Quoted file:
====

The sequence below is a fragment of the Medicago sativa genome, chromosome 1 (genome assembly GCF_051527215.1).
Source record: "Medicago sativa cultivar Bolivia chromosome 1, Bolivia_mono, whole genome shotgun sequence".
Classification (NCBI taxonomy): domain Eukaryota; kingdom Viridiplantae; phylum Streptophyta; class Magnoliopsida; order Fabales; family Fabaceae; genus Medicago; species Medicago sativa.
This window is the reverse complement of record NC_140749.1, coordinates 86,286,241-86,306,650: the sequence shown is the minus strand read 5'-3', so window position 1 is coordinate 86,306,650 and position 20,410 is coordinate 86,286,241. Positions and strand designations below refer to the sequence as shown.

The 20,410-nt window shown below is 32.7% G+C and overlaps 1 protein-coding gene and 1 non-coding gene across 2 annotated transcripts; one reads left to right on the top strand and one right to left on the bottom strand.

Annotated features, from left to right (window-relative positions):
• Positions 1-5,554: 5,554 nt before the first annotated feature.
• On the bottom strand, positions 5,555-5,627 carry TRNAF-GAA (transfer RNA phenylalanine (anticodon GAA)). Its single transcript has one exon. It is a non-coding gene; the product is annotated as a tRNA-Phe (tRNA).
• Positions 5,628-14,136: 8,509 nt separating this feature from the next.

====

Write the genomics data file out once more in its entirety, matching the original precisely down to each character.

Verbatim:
The sequence below is a fragment of the Medicago sativa genome, chromosome 1 (genome assembly GCF_051527215.1).
Source record: "Medicago sativa cultivar Bolivia chromosome 1, Bolivia_mono, whole genome shotgun sequence".
Classification (NCBI taxonomy): domain Eukaryota; kingdom Viridiplantae; phylum Streptophyta; class Magnoliopsida; order Fabales; family Fabaceae; genus Medicago; species Medicago sativa.
This window is the reverse complement of record NC_140749.1, coordinates 86,286,241-86,306,650: the sequence shown is the minus strand read 5'-3', so window position 1 is coordinate 86,306,650 and position 20,410 is coordinate 86,286,241. Positions and strand designations below refer to the sequence as shown.

The 20,410-nt window shown below is 32.7% G+C and overlaps 1 protein-coding gene and 1 non-coding gene across 2 annotated transcripts; one reads left to right on the top strand and one right to left on the bottom strand.

Annotated features, from left to right (window-relative positions):
• Positions 1-5,554: 5,554 nt before the first annotated feature.
• On the bottom strand, positions 5,555-5,627 carry TRNAF-GAA (transfer RNA phenylalanine (anticodon GAA)). Its single transcript has one exon. It is a non-coding gene; the product is annotated as a tRNA-Phe (tRNA).
• Positions 5,628-14,136: 8,509 nt separating this feature from the next.